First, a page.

During the case, Phoenix learned that a smaller than expected number of potentially infringing elevators were not actually infringing. As a result, Phoenix signed a covenant not to sue and explained that it was no longer economical to litigate the case. Phoenix then filed an unopposed motion to dismiss the complaint for lack of subject matter jurisdiction.
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The plaintiff, Freed Designs, Inc. (“Freed Designs”), filed a patent infringement action defendant Sig Sauer. Robert Freed is the sole inventor of the ‘764 Patent, titled “Grip Extender For Hand Gun.” Freed is also the sole owner and President of Plaintiff Freed Designs. Plaintiff alleged that Sig Sauer makes, sells, and offers to sell magazine extenders that infringe the ‘764 Patent. Sig Sauer answered the complaint and raised an affirmative defense of lack of standing. Sig Sauer then moved to dismiss the complaint for lack of standing.

After the action was filed, Freed executed an “Assignment of the Invention and Patent Application” transferring to Free Designs his “entire right, title, and interest in and to” the ‘764 Patent. A few months later, Freed executed another assignment titled “Assignment of Rights, Title and Interest in Invention.” This second assignment was styled as a nunc pro tunc assignment, purporting to have an effective date of August 16, 2005 (the issue date of the ‘764 Patent).
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In this patent infringement action, Plaintiffs’ filed a motion for a standard protective order to prevent the defendant from sharing confidential information. The district court denied the motion because the motion was not in the form of a joint stipulated as required by the local rules.
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Plaintiff Kaneka Corporation (“Plaintiff”) filed a patent infringement against SKC Kolon PI, Inc. (“SKPI” or “Defendant”) and SKC, Inc. (“SKC America”). After the district court issued a scheduling order setting, among other things, a final day to amend pleadings, the Plaintiff moved for leave to amend its first amended complaint on the final day and the district court granted leave to amend, permitting the Plaintiff to file a second amended complaint. The parties subsequently filed cross motions for summary judgment.

While the summary judgment motions were pending, Plaintiff filed another motion for leave to amend the operative complaint. Although Plaintiff’s first amended complaint stated claims of direct infringement against Defendant SKPI, the second amended complaint omitted those claims. In its motion for leave, Plaintiff contended it inadvertently deleted those claims and moved for leave to amend to reinsert them.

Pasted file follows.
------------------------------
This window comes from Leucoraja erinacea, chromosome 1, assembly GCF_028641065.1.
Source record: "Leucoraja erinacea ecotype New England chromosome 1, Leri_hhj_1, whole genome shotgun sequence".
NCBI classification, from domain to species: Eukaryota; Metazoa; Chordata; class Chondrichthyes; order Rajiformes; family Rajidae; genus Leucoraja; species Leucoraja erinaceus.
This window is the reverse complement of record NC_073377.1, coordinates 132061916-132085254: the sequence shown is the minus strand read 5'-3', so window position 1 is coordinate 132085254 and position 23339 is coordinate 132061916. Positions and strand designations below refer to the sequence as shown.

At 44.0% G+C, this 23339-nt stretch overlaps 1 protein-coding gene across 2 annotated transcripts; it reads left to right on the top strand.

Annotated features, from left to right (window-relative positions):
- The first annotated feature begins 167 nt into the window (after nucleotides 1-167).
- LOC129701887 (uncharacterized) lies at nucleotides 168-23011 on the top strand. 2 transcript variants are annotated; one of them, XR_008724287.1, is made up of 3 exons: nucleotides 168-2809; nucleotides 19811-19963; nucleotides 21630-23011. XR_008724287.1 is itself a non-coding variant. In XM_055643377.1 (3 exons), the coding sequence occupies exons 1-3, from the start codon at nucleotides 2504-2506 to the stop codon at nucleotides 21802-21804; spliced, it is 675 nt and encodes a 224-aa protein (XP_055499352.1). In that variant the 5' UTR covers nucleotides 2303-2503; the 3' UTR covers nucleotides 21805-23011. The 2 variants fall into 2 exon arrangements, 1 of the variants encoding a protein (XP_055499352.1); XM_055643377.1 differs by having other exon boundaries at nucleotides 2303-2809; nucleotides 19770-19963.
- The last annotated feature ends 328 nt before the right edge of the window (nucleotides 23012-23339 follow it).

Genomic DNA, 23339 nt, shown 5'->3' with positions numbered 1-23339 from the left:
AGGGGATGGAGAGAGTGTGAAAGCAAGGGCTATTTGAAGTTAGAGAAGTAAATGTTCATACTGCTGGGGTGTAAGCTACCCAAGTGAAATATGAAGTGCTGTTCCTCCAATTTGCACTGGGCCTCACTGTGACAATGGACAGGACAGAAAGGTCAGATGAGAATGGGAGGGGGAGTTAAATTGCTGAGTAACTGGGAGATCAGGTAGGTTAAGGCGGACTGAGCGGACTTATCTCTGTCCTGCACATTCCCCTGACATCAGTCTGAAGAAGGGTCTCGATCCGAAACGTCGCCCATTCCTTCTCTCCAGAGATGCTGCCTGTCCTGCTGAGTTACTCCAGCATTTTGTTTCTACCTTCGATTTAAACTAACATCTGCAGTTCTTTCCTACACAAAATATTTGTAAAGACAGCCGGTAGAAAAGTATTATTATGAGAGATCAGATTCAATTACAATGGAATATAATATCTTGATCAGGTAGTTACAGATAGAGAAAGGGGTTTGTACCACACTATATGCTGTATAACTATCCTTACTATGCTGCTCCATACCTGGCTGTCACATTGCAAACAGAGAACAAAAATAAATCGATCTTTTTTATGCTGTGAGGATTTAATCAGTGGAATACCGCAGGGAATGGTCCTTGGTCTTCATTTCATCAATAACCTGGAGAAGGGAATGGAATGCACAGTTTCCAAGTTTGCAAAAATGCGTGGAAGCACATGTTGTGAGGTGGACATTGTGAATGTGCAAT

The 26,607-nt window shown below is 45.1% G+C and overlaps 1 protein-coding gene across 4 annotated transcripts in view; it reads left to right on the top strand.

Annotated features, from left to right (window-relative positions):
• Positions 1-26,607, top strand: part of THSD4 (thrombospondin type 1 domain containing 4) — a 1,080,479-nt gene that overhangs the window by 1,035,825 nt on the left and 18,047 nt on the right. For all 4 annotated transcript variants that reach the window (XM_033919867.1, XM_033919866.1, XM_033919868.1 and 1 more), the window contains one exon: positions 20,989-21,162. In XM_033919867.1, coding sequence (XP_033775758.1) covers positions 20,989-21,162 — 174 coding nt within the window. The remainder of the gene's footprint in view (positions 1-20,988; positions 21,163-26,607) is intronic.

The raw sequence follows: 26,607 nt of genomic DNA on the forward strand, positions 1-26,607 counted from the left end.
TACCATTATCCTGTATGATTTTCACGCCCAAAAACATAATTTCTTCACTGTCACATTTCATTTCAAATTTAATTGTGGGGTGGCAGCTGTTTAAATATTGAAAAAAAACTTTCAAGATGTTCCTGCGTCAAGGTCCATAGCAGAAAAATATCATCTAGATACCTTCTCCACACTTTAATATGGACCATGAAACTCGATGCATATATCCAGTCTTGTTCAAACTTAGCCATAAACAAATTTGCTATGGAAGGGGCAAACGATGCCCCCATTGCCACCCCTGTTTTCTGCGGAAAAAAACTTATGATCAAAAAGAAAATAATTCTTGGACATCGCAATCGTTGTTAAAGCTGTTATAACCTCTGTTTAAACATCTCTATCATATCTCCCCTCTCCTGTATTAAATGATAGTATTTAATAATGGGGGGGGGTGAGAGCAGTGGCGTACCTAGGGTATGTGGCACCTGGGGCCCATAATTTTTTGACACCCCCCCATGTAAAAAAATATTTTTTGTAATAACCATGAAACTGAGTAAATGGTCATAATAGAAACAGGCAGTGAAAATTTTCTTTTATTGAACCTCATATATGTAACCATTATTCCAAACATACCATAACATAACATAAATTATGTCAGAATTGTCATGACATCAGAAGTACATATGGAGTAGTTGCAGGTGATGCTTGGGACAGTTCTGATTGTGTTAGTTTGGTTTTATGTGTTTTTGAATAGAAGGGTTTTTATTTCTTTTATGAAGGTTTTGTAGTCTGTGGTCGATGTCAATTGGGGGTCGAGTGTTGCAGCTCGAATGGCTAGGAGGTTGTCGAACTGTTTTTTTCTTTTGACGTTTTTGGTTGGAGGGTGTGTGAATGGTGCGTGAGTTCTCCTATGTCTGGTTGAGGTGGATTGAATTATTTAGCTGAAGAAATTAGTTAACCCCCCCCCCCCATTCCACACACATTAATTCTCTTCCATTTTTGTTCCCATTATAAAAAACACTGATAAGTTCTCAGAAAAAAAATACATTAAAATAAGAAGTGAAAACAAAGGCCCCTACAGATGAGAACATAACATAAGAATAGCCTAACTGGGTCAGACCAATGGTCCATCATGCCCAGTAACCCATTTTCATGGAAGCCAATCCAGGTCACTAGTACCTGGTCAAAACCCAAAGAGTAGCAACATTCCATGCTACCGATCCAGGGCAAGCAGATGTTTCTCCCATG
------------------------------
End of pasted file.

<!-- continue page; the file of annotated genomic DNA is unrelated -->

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Juno Lighting, LLC (“Juno”) filed a complaint against Nora Lighting, Inc. (“Nora”) on February 11, 2013. The complaint alleged that Nora infringed Juno’s patent, No. 5,505,419 (“‘419 Patent”), entitled Bar Hanger for a Recessed Light Fixture Assembly. Nora filed a counterclaim on May 28, 2013.

After the case was stayed pending a reexamination of the patent by the Patent Office and a summary judgment motion for literal infringement was granted in favor of Juno, Nora filed a motion to dismiss for lack of standing.
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In this patent infringement action between MAG Aerospace Industries, Inc. (“MAG”) and B/E Aerospace, Inc. (“B/E”), MAG filed an ex parte motion as a result of conduct during a deposition. The court began its analysis of the motion by reminding the parties that “[a] deposition is a judicial proceeding that should be conducted with the solemnity and decorum befitting its importance. Lawyers participating in depositions should comport themselves in a professional and dignified manner.”

The court went on to state that “[w]hen lawyers behave otherwise, it reflects poorly on the entire judicial process. The purpose of a deposition is for a witness to provide testimony under oath. The testimony may or may not be admissible at trial; nonetheless, the opposing party is entitled to ascertain the witness’s knowledge, as imperfect and imprecise as that knowledge may be.”